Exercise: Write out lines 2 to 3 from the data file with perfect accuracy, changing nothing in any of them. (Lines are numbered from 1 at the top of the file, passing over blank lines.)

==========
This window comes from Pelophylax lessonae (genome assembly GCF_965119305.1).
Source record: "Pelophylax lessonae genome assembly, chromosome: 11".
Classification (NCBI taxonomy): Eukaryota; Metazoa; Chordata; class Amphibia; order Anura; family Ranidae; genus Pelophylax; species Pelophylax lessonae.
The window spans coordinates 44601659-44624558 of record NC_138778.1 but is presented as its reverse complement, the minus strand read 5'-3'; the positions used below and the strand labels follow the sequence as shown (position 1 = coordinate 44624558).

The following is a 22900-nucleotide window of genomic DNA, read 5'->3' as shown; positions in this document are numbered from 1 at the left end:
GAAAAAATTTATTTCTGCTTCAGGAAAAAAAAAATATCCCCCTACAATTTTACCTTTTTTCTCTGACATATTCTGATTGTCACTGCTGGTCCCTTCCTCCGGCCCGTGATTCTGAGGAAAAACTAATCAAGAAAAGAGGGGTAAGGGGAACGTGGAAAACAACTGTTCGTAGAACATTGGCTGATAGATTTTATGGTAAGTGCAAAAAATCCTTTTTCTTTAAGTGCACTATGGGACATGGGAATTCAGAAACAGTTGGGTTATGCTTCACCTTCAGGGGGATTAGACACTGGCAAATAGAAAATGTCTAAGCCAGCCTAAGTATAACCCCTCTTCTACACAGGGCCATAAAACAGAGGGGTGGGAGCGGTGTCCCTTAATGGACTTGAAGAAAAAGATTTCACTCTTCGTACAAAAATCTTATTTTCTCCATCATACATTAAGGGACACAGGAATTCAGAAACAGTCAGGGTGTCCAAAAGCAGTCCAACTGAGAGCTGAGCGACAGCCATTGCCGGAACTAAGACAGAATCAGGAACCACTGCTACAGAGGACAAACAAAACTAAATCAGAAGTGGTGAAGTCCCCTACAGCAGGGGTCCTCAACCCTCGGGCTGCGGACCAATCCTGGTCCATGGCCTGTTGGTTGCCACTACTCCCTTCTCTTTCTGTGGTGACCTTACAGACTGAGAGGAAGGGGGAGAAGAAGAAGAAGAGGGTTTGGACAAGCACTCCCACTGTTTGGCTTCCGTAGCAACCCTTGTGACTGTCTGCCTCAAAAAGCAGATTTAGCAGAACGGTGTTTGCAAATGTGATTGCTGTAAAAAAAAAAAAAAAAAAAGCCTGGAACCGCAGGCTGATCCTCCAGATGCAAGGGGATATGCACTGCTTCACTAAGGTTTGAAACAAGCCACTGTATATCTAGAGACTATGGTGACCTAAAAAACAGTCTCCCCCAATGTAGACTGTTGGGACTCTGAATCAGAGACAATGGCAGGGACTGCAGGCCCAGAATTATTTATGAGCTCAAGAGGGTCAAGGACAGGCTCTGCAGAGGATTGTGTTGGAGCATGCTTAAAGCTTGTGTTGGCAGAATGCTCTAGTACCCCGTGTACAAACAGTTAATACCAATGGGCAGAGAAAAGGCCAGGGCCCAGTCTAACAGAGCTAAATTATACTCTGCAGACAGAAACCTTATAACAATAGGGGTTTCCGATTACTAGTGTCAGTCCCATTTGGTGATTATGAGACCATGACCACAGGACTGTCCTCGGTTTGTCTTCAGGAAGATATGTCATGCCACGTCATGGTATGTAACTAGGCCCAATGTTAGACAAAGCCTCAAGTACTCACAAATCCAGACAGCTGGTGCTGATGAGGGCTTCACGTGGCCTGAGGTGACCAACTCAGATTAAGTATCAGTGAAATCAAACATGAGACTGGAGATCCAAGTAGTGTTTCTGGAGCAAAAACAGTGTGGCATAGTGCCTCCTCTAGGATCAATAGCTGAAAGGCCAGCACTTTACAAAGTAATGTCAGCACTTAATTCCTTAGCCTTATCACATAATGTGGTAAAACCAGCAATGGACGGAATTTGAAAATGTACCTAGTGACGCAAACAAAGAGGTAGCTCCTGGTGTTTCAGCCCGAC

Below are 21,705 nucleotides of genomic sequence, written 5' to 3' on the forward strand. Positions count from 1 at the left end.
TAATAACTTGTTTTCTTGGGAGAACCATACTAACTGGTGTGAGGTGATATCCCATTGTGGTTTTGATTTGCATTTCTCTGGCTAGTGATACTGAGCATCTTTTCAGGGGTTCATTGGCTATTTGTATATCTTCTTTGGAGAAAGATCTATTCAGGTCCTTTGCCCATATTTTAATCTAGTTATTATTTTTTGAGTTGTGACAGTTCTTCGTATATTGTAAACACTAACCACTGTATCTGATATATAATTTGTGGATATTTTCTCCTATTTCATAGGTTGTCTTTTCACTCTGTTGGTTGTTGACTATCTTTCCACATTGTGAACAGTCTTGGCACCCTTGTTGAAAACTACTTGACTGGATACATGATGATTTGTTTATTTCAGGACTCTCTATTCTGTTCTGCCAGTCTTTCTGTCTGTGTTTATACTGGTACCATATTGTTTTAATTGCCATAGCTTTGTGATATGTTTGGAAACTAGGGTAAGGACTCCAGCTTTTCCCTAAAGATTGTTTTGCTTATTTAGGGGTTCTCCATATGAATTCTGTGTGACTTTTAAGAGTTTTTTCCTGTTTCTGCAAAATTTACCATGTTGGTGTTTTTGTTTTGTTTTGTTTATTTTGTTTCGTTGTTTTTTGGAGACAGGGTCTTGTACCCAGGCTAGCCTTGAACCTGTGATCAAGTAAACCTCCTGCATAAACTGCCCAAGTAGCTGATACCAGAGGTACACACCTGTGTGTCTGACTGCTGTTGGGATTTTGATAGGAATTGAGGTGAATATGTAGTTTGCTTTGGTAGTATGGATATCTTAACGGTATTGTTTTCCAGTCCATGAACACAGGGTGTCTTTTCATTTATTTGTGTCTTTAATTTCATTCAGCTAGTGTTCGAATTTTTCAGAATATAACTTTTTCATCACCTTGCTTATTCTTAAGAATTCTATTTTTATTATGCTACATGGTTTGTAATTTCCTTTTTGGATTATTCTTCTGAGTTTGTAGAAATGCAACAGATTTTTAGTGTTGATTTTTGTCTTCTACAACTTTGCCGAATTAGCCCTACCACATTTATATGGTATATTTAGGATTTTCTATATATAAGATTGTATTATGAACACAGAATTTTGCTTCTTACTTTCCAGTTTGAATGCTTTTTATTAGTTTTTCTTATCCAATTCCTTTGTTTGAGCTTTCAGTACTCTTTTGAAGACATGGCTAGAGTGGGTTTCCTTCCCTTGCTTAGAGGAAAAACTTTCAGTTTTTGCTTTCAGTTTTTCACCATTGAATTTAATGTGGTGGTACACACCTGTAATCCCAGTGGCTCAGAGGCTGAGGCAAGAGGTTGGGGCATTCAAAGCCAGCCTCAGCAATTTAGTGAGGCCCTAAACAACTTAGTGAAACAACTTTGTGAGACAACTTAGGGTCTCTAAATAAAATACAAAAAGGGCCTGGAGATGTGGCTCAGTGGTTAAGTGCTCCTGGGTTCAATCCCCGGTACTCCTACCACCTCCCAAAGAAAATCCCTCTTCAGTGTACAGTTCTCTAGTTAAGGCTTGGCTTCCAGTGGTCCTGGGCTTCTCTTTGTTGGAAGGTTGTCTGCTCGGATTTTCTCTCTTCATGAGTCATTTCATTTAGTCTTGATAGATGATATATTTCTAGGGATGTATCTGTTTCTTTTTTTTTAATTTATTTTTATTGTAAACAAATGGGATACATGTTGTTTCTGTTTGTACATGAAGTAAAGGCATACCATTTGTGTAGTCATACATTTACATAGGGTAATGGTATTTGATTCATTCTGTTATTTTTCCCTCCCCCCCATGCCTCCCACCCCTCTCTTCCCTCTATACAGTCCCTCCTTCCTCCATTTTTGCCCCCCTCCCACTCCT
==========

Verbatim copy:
Source record: "Pelophylax lessonae genome assembly, chromosome: 11".
Classification (NCBI taxonomy): Eukaryota; Metazoa; Chordata; class Amphibia; order Anura; family Ranidae; genus Pelophylax; species Pelophylax lessonae.